All RFID systems operate in a similar manner. They consist of a transponder or electronic tag, a reader, and management software. The tag consists of a chip, programmed with the desired information, and an antenna. Together, they can be encapsulated in various forms such as tags, seals or cards, for example. It can be placed in the badges or access cards of company employees, for example, or even in work uniforms, on collars or ear tags for animals, and in equipment, packaging, clothing, or any product you wish to identify or trace. The transponders can be as small as a grain of rice or as large as a book, depending on your application.
Readers, in turn, can have various shapes and sizes and be mobile, portable or fixed. When fixed, they can be installed in locations such as doors to capture data from the people or objects identified with tags that pass through them. Readers are able to “read” or “capture” the information stored on a tag without physical contact. They receive the tag data transmitted by the antenna via radio waves and convert the waves into digital information, which is processed by management software.
Rossini, at RFIDEAS, provides a few more details about this technology. He explains that there are three types: low frequency (LF), high frequency (HF) and ultra-high frequency (UHF). “The lowest operates in the 125 kHz range and is generally used for tracking pets and access control, among other applications.” The high frequency range is more sophisticated and operates in the 13.5 MHz range. Its principal application is access control and authentication. It is used in badges or entry cards that need to be placed near the reader. For example, the São Paulo city integrated subway/bus system fare card uses this frequency. The UHF RFID technology is the most sophisticated and, in Brazil, operates in the 902-928 MHz frequency band. “Its main characteristic is its reading distance and the ability to read multiple tags quickly,” says Rossini.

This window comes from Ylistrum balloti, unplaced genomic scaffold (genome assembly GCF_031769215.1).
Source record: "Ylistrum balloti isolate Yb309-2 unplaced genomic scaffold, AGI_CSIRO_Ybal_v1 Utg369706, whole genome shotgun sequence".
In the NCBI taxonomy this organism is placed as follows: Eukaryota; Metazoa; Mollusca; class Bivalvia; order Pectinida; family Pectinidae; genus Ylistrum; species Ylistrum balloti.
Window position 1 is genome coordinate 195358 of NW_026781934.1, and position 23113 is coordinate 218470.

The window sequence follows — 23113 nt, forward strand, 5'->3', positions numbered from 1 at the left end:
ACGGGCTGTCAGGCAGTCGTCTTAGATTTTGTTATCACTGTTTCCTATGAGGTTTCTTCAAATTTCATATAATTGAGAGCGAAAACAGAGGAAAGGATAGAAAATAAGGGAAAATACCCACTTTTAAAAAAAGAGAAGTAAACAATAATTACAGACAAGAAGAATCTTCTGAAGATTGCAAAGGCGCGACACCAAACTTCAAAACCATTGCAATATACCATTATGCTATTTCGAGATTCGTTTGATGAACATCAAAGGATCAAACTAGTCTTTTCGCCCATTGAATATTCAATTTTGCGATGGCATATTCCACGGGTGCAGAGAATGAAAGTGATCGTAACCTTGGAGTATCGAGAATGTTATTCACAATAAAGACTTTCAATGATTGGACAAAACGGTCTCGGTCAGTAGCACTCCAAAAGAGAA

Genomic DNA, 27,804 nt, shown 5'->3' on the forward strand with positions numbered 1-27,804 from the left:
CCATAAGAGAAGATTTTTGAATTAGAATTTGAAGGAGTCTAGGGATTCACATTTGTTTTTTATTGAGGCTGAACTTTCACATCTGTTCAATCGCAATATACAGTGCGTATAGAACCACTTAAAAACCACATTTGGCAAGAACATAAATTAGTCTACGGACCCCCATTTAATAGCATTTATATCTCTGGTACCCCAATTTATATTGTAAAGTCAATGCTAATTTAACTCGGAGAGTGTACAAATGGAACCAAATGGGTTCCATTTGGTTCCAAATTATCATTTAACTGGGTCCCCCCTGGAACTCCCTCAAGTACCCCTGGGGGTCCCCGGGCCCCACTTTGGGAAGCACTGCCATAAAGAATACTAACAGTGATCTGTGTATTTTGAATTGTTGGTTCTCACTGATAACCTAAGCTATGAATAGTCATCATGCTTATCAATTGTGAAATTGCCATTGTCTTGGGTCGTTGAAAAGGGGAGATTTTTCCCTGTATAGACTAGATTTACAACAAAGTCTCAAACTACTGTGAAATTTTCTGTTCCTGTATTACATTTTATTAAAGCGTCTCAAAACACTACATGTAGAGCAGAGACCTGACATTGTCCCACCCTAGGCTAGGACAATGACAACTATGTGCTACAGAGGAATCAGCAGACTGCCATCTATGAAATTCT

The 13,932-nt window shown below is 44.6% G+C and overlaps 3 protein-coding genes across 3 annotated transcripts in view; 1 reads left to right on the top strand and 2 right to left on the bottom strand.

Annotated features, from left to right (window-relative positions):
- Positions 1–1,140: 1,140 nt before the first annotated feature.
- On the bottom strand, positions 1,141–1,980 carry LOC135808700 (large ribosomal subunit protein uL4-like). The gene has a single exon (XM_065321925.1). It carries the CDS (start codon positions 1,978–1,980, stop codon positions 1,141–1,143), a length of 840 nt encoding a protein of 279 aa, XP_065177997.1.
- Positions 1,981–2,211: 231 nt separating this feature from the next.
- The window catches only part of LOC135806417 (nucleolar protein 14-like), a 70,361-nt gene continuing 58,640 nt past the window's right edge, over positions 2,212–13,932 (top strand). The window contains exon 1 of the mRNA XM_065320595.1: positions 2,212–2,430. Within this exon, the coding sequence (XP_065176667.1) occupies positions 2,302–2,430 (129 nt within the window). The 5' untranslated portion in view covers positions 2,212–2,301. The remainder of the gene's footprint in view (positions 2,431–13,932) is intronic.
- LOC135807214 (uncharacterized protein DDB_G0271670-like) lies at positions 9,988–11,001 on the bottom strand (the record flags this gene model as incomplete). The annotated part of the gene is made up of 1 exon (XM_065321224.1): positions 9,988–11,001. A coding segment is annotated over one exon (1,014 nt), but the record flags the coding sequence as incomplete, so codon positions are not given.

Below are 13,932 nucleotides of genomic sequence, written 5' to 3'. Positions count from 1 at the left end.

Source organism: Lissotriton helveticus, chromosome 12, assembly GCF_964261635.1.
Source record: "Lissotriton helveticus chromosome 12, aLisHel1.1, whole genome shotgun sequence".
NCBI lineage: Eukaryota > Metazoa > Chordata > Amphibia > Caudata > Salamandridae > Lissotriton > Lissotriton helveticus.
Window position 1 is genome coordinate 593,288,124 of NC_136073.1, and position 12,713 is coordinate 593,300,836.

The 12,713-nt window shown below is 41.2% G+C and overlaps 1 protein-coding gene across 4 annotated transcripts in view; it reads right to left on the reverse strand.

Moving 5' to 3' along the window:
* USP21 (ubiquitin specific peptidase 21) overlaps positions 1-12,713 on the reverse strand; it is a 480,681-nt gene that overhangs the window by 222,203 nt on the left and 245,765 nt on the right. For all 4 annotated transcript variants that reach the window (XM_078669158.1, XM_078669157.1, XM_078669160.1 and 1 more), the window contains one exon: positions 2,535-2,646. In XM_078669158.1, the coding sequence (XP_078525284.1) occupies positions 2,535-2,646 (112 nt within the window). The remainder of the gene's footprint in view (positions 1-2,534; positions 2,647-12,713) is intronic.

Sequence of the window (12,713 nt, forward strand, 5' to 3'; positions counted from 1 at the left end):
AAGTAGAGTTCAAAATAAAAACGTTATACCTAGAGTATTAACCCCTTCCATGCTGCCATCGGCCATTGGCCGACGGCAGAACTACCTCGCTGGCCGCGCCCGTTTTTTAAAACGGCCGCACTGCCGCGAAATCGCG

Reading at a distance
High frequency RFID technology is subdivided into three categories: passive, semi-passive and active. The first category consists of electronic tags without batteries that are attached to the objects you wish to monitor. They are made of small antennas connected to a microchip and obtain the energy needed to operate through electromagnetic induction created by the wave sent by the reader, and this induction generates an electrical current. The energy allows it to activate its microchip, which then sends back the tag number. The technology allows readers to process hundreds of tags per second, from up to 10 meters away. Its main application is control of product stock, tracking of equipment, and electronic tolls.